In addition, equating “gross” human rights with ICL brings business and human rights face to face with transitional justice. Up until this point, much of this discussion has assumed a very juridical response to corporate malfeasance. For various reasons I won’t labor here, I believe that judicial responses to this problem are critically important, especially given the immense culture of impunity presently in place. Nonetheless, a number of scholars are less enthusiastic about the fetishization of legal accountability that ICL has brought about. To repackage their concerns into the present context, a new instrument governing gross violations of human rights should not preclude a Truth and Reconciliation Commission instead of a criminal trial, in response, say, to corporate implication in Apartheid South Africa. This poses an interesting tension, however, since we are unequivocally calling for greater judicial-type accountability, including overcoming legal barriers that tend to inhibit it. Those negotiating a new instrument will have to confront this inherent tension.

This brings us to the dangers of “crowding out”. A focus on “gross” violations of human rights could undermine Professor Ruggie’s excellent work on corporations and human rights simpliciter. A new and exciting scholarship is emerging in ICL lamenting the extent to which ICL crowds out other agenda. The moral intensity of atrocity impedes our vision of political economy, colonial history, and human rights performance, all of which also play important causal roles in reproducing mass violence. We simply forget about these other contextual factors in our enthusiasm for sensationalized trials (which arguably do too little to deal with root causes). I have misgivings about this “crowding out” thesis as a critique of ICL (see here), but it is helpful in reminding us of the need to pursue solutions to the problem of business and human rights generally at the same time we develop new tools for the worst types of violations. In other words, our enthusiasm for a new instrument on corporate responsibility for “gross” human rights violations should not obscure the need for deeper structural change and our commitment to pursuing it.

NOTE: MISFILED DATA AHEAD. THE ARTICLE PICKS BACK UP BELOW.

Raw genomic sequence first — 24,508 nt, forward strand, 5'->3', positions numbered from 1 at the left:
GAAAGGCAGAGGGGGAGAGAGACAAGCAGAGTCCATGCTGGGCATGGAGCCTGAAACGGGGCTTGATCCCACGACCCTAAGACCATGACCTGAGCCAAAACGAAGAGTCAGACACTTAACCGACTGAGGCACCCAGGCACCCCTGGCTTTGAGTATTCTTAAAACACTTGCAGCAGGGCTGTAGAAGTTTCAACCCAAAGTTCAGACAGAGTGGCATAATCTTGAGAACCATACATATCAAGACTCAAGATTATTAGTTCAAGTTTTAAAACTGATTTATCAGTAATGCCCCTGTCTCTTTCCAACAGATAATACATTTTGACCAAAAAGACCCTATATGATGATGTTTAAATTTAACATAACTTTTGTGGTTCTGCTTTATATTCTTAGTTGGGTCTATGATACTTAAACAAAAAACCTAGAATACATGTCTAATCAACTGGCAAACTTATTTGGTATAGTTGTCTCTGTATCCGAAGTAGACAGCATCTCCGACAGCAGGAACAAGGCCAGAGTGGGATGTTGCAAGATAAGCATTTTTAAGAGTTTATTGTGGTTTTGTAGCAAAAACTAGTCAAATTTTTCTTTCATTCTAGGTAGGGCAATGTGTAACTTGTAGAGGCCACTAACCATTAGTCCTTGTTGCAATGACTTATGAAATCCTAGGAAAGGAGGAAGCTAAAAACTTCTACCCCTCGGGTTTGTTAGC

Overall, with respect to “gross” violations at least, one wonders whether the better approach is just to focus on what we already have—the relationship between current ICL and commerce remains very poorly understood, not to mention very infrequently enforced. To be sure, there are upsides to the treaty approach that may outweigh the potential pitfalls I point to; my enthusiasm may win out over my apprehensions depending on the precise parameters of a draft treaty. But however this particular initiative plays out, greater emphasis on the relationship between extant ICL and business will illuminate the possibilities for accountability that already exist, without inviting States back to a negotiating table. In this respect, too, the possibility of a new instrument should not blind us to the work already at hand.

An Important New Orthodoxy on Complicity in the ICC Statute?

This post is exceptionally long by blogging standards, partly because my own views on aiding and abetting in the ICC Statute only crystallized during this symposium, but also because I wanted to offer a semi-comprehensive defense of this new position to close out the groundbreaking dialogue. I do not intend to post anything this long again for this bog, it just seemed important and timely in this instance. I’ve written this piece very quickly, without the time to seek input from the experts I sometimes speak for in this text. Accordingly, I have opened up the possibility for readers to write comments (click the ‘Leave a Comment’ button immediately below the title to this post or scroll to the end of it). I hope that the experts I cite, those I have unfortunately not been able to include in this debate, and interested readers from all backgrounds will improve my account by criticizing it.


Something very significant happened over the course of this symposium—a new, analytically compelling, and very consequential interpretation of the “purpose” standard of complicity in the ICC Statute may have emerged among a leading group of scholars. In this closing post, I offer a defense of this new definition, which I call orthodox now because I take it to be supported by the majority of the scholars that participated in this symposium and some who did not. Under the twelve headings that follow, I offer an argumentative synthesis of the debate, which begins with doctrine, addresses theory, then concludes with a set of residual points of disagreement that I hope will spark further research.